Italy’s Movie & Arts exploring the sports potential of virtual reality
Sports is among the many areas that hold tremendous promise for virtual reality technology. Milan, Italy-based company Movie & Arts has undertaken a number of significant projects in this area, including the recent creation of a 4-minute film using Samsung Gear VR 360 cameras.
Movie & Arts is a company with its roots in post services, primarily for advertising, but that is now exploring a wealth of communication opportunities for its clients. These involve design, implementation, post-production, corporate content, educational and event materials, and realisation. M&A has long been associated with UNAPOST, the National Union of Post Production Companies, because this allows them to operate at the highest level with their professional profile.
Gianfilippo Napolitano, owner of Movie & Arts, remarks of the aforementioned VR 360 project: “This is a very interesting VR project, created in cooperation with Samsung Italy and involving a very comprehensive test with VR 360. We engaged Fabio Spiranelli, newly entered in GP3 Championship as the youngest rider, [and who is clearly intimately connected to the world of motorcycle racing].
“The fact is that there is no typical story of the pilot on the circuit and the race, or the relations with the other riders and the federation, [so what we have here is a] meticulous description of the preparation from the point of view of the chief mechanic. The experience is then related to the whole team, towards the bike and the new approach of the pilot in his [role as a newcomer] in the world of the GP3 races. It is the life of 16-year-old guy, living in this new environment, meeting the team, [and] starting to build something together.”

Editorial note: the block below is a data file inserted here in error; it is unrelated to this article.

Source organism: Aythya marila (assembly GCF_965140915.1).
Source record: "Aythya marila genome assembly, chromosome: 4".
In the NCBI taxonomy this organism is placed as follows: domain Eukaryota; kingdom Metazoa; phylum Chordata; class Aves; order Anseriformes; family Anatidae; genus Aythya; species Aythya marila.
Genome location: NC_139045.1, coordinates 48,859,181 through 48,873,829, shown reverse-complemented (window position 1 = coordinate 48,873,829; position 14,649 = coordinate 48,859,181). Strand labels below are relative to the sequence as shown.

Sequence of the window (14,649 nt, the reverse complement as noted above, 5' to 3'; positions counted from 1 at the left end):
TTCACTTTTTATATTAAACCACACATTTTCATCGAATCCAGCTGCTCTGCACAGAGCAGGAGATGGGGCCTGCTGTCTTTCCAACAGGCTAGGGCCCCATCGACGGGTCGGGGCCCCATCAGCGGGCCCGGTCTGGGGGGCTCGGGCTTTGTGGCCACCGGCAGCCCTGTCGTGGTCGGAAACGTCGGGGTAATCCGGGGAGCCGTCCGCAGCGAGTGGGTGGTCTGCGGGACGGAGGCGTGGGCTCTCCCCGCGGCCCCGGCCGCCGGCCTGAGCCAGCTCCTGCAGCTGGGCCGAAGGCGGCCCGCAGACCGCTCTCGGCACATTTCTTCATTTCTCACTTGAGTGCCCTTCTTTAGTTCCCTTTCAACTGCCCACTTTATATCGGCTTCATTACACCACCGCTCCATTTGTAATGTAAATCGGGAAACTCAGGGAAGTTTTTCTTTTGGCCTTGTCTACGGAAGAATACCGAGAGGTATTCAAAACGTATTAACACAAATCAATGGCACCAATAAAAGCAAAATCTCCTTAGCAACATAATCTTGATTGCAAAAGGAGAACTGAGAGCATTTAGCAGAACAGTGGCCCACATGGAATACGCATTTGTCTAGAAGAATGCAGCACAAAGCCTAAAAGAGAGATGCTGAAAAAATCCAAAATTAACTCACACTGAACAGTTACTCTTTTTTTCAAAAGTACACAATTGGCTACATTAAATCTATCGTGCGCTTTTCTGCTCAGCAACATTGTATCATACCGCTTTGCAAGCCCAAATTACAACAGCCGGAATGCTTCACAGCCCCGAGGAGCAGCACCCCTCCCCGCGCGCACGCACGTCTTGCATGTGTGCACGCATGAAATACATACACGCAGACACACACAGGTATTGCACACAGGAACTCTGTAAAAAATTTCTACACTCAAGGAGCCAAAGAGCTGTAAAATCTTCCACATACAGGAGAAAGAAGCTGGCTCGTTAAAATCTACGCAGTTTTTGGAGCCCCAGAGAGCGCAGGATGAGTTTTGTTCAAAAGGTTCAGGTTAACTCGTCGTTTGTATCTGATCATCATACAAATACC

Napolitano continues: “All images were shot by two Samsung Gear 360 VR cameras, one placed on the pilot’s head and the other on the head of the mechanic, while the timespan covers the entire weekend of trials. This camera is capable of recording video and taking pictures in 360-degrees, with two 15-megapixel CMOS sensors and two fish-eye lenses.”
For 3D vision a compatible browser is needed, while the visuals are relayed courtesy of the VR device. The camera provides onboard a WiFi module a/b/g/n/ac Dual Band, used for shooting on drones, along with microSD cards up to 128GB. In addition to the 4-minute film, a ‘making of’ documentary was also captured in HD for broadcast and corporate applications.
Napolitano emphasises: “Something that adds a further interesting value in the virtual reality market is the possibility of multi-angle shots. In fact, with this technique of fruition, the user can decide whether to follow the story with the eye of the pilot or the mechanic, and exchange points of view whenever he wants. So the initial plan of a double VR 360 vision [was ultimately] merged into a single film to make it easier.”
Special software made it possible to undertake the necessary conversions, maintaining the 360 format, and then the assembly was done in the traditional way (offline-online, ‘compacted’) on Adobe Premiere, which then returns the final format to the standard required. A special plug-in in the Adobe suite and on After Effects made it possible to create all the necessary captions, and achieve retouching and correction for compositing. Images are then automatically reassembled in 360 and from here the export to MPEG 4 in 4K resolution, 3840 × 1920 pixels at 30 fps was achieved.
Gianfilippo concludes: “These images must be shot quickly [in a] reporter style, in many different locations. This necessitated the use of very lightweight shooting devices, [which are] practical and non-intrusive. All content producers are seeking fresh means to explore new avenues for revenue and this [project shows that] VR 360 is one of the ways forward – [especially when you bear in mind] the growth of streaming that can support this format.”
For the Video 360 with Fabio Spiranelli GP3, please visit https://www.youtube.com/watch?v=NzpbwykkJrU.